Author Topic: Another historical question  (Read 12119 times)

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Offline adb

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Re: Another historical question
« Reply #15 on: September 11, 2009, 10:05:05 am »
After all, a medieval bowyer's apprenticeship was 7 years. These things were not just cranked out, but made by skilled craftsman, who obviously learned a thing or two along the way.

Rod

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Re: Another historical question
« Reply #16 on: September 14, 2009, 06:56:12 am »
As Dave says, except that it is not a question of it being Italian or English yew (or Baltic or Spanish or American).
It is a matter of density and ring count.

Bear in mind that livery bows would have been made very quickly by (mostly) very skilled craftsmen.
It was neither economical, practical or even necessary to attempt to precisely follow one back ring on very fine and dense yew.

Steve makes too much of Italian yew, except that he is trying to replicate the probable source of the MR staves.
And like good Oregon yew they come from a location where one is more likely to find the right quality in reasonable quantity.
(And that he likes to promote it as a USP for his self bows).

With yew that is coarse enough in ring count that it is practical, one can follow a back ring, but with very fine ringed staves it is not necessary, indeed it can be highly impractical.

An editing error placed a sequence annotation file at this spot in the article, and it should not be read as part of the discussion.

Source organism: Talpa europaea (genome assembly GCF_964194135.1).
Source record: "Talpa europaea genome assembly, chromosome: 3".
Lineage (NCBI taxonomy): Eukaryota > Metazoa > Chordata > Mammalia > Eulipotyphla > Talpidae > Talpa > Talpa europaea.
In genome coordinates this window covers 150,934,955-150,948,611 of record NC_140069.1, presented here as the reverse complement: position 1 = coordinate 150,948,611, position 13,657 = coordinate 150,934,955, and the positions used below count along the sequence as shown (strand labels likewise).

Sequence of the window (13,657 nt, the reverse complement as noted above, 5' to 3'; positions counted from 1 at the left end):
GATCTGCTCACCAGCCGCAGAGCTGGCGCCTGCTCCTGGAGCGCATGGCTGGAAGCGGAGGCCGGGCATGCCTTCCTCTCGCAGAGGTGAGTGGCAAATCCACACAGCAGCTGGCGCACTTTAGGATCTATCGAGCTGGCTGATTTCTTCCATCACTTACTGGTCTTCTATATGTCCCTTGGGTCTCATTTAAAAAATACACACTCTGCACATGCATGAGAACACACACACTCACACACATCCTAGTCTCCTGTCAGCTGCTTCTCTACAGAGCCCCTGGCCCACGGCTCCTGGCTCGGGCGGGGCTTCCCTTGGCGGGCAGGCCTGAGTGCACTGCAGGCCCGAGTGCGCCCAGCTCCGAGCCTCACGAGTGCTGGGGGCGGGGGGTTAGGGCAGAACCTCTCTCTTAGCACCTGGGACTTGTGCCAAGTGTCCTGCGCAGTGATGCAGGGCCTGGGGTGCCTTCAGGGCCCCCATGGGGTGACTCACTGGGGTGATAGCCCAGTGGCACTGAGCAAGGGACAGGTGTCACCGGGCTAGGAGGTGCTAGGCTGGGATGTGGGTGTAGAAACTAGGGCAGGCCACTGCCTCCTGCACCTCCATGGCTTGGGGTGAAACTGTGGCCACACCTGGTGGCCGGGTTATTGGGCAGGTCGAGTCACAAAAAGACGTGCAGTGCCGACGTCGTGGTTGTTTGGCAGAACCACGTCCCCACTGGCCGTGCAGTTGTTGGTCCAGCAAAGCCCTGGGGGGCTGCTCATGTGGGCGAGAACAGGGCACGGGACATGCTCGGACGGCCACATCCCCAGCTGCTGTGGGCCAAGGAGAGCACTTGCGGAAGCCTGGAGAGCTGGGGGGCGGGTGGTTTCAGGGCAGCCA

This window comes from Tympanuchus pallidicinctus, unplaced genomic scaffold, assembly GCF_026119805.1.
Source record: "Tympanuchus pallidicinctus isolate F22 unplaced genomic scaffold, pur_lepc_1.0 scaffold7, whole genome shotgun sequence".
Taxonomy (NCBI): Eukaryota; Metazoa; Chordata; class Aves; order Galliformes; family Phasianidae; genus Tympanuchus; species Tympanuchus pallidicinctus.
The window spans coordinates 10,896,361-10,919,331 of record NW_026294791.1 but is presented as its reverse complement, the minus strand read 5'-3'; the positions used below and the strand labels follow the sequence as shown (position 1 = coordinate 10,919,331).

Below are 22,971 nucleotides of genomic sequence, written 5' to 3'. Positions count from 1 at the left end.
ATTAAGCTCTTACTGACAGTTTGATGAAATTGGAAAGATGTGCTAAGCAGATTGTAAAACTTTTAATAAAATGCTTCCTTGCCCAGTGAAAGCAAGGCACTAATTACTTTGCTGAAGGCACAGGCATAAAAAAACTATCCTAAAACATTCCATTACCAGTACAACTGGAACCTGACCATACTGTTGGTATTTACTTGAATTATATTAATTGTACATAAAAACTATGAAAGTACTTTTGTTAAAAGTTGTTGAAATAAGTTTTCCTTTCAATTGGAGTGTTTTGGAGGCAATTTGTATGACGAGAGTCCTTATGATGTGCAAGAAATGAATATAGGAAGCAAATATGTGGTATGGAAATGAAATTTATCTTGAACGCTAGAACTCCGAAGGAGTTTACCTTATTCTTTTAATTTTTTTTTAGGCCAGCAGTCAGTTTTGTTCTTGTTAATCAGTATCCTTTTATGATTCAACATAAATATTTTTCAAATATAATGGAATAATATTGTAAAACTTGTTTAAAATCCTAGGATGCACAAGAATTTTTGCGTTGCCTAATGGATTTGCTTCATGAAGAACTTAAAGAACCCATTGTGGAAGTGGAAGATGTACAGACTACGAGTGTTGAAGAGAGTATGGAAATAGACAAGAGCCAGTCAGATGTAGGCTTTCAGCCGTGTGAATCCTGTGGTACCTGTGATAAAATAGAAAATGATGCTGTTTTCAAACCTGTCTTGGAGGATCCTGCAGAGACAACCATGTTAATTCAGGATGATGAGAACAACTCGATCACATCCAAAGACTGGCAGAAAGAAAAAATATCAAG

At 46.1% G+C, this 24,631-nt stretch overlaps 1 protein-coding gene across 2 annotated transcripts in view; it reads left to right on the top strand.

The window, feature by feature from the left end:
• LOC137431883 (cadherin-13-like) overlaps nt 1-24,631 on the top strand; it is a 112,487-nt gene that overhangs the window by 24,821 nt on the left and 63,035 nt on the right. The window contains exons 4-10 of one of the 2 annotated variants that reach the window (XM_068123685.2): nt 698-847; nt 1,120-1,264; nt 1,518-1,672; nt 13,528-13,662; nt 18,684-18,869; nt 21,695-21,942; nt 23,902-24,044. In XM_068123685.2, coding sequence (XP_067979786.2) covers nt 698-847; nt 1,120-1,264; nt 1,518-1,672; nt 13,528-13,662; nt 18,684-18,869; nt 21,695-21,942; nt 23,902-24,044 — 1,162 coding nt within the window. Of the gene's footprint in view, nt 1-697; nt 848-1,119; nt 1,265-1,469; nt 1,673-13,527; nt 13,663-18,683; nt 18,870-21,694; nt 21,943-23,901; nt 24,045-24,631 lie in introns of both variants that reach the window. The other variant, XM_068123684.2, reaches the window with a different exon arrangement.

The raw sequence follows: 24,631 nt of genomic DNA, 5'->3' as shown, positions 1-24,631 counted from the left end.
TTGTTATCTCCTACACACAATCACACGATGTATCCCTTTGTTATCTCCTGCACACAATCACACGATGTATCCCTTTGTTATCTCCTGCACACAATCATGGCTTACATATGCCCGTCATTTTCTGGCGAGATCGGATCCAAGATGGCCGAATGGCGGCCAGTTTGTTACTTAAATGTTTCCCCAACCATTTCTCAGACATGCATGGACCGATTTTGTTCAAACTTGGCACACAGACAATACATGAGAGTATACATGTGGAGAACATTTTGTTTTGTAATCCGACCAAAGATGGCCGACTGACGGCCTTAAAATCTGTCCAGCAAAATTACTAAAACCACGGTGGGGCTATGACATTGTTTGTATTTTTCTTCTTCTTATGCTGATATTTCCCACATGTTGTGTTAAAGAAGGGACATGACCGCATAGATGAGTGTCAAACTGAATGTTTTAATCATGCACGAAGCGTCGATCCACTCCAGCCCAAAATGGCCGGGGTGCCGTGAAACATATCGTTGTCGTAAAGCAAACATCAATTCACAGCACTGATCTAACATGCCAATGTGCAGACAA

As long as the general line is followed and no radical deparures made, it should not be a problem.

And very fine English yew does exist, it is just not at all common.

Rod.
Obviously the is "In your humble opinion"!

Obviously. 

Rod.
« Last Edit: September 14, 2009, 07:00:59 am by Rod »

Rod

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Re: Another historical question
« Reply #17 on: September 14, 2009, 07:00:09 am »
"Yewboy", I think we'd all be interested to know who you are.

I will admit to being curious, but not particularly bothered.
I am more likely to respect comment when it chooses not to hide behind a pseudonym.
Rod.

Offline bow-toxo

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Re: Another historical question
« Reply #18 on: November 08, 2009, 12:07:28 pm »
 The different properties of yew sapwood and heartwood are better used when kept in a proportion of thicker heartwood than sapwood. If you "chase a ring", the sapwood at the tips is too thick for the best springiness. I have always kept the proportion of 1/4 to 1/3 sapwood and had no problem.

Offline Ian.

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Re: Another historical question
« Reply #19 on: November 08, 2009, 12:22:58 pm »
The different properties of yew sapwood and heartwood are better used when kept in a proportion of thicker heartwood than sapwood. If you "chase a ring", the sapwood at the tips is too thick for the best springiness. I have always kept the proportion of 1/4 to 1/3 sapwood and had no problem.

So you wouldn't leave one chased growth ring on the back of a bow
ALways happy to help anyone get into heavy weight archery: https://www.facebook.com/bostonwarbowsbows/

Offline bow-toxo

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Re: Another historical question
« Reply #20 on: November 08, 2009, 06:16:18 pm »
Quote from: Ian. link=topic=14641.msg218647#msg218647 date=1257694426-

So you wouldn't leave one chased growth ring on the back of a bow
[/quote

 No.  Not on a yew bow.

Offline Davepim

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Re: Another historical question
« Reply #21 on: November 09, 2009, 04:41:04 am »
I have made a self-yew bow with no sapwood at all and it has no problems!

Cheers, Dave